We see other people as the bearer of God’s image. We look at them and realize, no matter how different they may seem to us on the outside, no matter what their past has been, mistakes they have made, or perhaps how they have harmed us, they have the potential, as God ordains it, to be as radically transformed as we are if we truly have been saved by Christ.

In others words, we stop looking at others through the human lenses of our limited perspectives, and look at others through the lens of God’s truth and love which does not change or serve our selfish agendas.

In a time of great division and misunderstanding, we need the unity that only Jesus’ love and transformation can bring. And for it to enter our little corner of the world, we must be willing to let that love and truth grab hold of us and flow through us into our actions, words, and attitudes. To do anything else is to fall short in being transformed inside and out. And without individual people being transformed, our homes, community, and world cannot be transformed. So let the love of Jesus do its work today in making you new.

Copyright © Thom Mollohan

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Once more has a senseless loss crashed down upon us the torrential reality of fear, mistrust, and disharmony in our country. The words, “I can’t breathe”, have become a catchphrase to symbolically express the weight of oppression and its relentless effect of suffocating a people, men and women who are created in the image of God and, through Christ, are my brothers and sisters.

The tragedy of George Floyd’s death, the affliction of hatred, and the anguish of racism have yet again moved the people of our nation to rallying points that can either help us move forward to paths of healing and hope, or can be the building blocks of relational catastrophe. Inasmuch as this allows people’s minds and hearts to change toward one another in that people are regarded as equals no matter their skin color or ethnicity, then maybe Mr. Floyd’s death will not be in vain, although his family and friends will not easily be comforted.

I fear that what healing has occurred in the past is in danger, but it is imperative that vestiges of inhumanity toward one another be unveiled and dealt with. Justice is essential here. And God is a god of justice Who does not close His eyes to sin and evil in our society or in our hearts.

I pray for healing – not Band-Aids. I hope for reconciliation – not platitudes. I look to my brothers and sisters in Christ in love and hold my arms out to them with my mind drawn to the Bible’s explanation of the nature of the oneship I share with them in Jesus that is founded on something holy and perfect: “For in one Spirit we were all baptized into one body… all were made to drink one Spirit…. If one member suffers, all suffer together” (1 Corinthians 12:13a, 13c, 26 ESV).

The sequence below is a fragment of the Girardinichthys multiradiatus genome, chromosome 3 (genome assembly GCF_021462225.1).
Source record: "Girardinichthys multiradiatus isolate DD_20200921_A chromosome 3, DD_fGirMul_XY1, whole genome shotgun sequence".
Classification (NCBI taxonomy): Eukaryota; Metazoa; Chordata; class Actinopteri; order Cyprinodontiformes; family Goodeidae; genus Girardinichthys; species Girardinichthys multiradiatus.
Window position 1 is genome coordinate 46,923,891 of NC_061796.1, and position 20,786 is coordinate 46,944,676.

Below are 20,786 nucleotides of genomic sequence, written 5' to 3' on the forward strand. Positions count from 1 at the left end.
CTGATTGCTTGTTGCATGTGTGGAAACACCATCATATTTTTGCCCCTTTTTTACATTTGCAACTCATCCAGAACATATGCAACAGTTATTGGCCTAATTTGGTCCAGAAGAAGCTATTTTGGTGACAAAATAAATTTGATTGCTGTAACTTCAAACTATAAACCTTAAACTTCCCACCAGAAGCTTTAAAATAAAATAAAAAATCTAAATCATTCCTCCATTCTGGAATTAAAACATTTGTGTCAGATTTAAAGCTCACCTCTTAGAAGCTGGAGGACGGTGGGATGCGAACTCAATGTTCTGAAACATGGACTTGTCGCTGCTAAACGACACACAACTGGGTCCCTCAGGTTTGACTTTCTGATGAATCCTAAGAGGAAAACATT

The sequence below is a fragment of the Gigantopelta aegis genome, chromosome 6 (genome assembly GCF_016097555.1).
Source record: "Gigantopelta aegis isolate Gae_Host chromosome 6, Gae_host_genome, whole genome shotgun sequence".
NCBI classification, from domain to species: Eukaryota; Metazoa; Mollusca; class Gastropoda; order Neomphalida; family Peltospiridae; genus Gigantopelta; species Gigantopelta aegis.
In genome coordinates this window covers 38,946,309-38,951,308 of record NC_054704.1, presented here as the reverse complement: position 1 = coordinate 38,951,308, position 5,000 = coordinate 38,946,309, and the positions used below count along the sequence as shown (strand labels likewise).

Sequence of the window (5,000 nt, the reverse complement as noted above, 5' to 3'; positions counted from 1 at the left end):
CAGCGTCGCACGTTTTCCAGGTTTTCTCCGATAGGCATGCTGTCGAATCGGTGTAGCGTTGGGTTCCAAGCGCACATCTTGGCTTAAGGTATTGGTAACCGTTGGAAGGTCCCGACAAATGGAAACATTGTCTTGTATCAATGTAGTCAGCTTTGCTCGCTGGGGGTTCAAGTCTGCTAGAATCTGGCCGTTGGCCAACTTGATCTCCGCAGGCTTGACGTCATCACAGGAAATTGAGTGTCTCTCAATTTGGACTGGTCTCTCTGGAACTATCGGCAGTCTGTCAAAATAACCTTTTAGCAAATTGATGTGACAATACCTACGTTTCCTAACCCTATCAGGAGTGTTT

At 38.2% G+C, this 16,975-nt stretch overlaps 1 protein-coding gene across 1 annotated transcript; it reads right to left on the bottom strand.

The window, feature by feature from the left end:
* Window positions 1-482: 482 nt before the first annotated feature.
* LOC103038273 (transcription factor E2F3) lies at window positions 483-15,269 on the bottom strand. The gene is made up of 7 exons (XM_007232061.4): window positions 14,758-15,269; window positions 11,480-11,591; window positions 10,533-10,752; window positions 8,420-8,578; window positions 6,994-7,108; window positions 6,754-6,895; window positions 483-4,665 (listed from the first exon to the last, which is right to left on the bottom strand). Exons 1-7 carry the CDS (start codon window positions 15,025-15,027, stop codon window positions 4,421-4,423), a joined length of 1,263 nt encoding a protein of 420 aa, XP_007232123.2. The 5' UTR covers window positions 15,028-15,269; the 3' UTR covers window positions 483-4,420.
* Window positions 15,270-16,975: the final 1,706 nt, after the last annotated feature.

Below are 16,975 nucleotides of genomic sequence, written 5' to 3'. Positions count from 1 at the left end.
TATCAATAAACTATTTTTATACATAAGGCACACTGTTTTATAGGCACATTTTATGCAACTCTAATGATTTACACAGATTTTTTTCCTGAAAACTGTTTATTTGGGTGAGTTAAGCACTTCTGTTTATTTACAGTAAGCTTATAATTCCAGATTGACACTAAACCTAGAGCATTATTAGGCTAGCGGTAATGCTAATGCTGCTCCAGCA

It is not evil to stand for justice. Quite the opposite actually. It is not wrong to cry out for correction of what is wrong. It is essential that we do so. But let us be careful to not catch the viral infection of hate. Social distancing in this regard is perhaps more important than with Covid-19. And if we find that we have caught the bug of hate, bitterness, or fear, let us seek the healing that only God’s Spirit can bring and allow Him to cleanse our hearts and souls with the waters of His Word.

The Bible moves from the remarks referenced above regarding our unity as the body of Christ (in 1 Corinthians chapter 12) to the “still more excellent way” of love in chapter 13. Here is the healing we need even as we stand for justice.

“Love is patient and kind; love does not envy or boast; it is not arrogant or rude. It does not insist on its own way; it is not irritable or resentful; it does not rejoice at wrongdoing, but rejoices with the truth. Love bears all things, believes all things, hopes all things, endures all things. Love never ends…. So now faith, hope, and love abide, these three; but the greatest of these is love” (1 Corinthians 13:4-8a, 13 ESV).

As a Christian, it is not an option to love others… even those “different” from me. It is who I am. If you are a Christian, then it is not an option for you either. It is the outflow of the presence of the Savior you say you follow. So tend well your heart, your attitude, your words and deeds. Let them flow from a heart filled with the love of God.

Copyright © Thom Mollohan

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Words matter.  What you say matters.  Not only that.  How you say what you say matters.  To further complicate things, when you say what you say matters.  Oh, I am not advocating for a script per se in how we speak to one another.  But it is clear that Christians could do a whole lot better in the speaking department.  And, to be clear, this applies to things we post on social media as well.

Maybe we don’t see the two as the same thing.  Perhaps we feel that posting things in the Facebook, Instagram, and Twitter multi-verse is different from saying something to someone’s face.  We feel insulated by our screens and lose a sense of responsibility for what we’re posting due to the lack of contact and the sense immediate accountability that it gives us relationally.  We lose sight of the fact that people to whom we “speak” and people about whom we “speak” (post on social media) are real-life people on whom the image of God has been stamped.

We’re discourteous, rude, short-tempered, accusatory, and so on.  We gossip and distort the things others have said or done.  We’re out-and-out accusing, implying and inferring things so that others pick up the torch of our suggestive comments and are caught up in the verbal lynching of others.

As God’s children, we can do better.  In fact, we must do better.  We, of all people, should be leading the way with a holy conduct that truly portrays the God of grace and mercy Whose Son died for us. LightInDarkness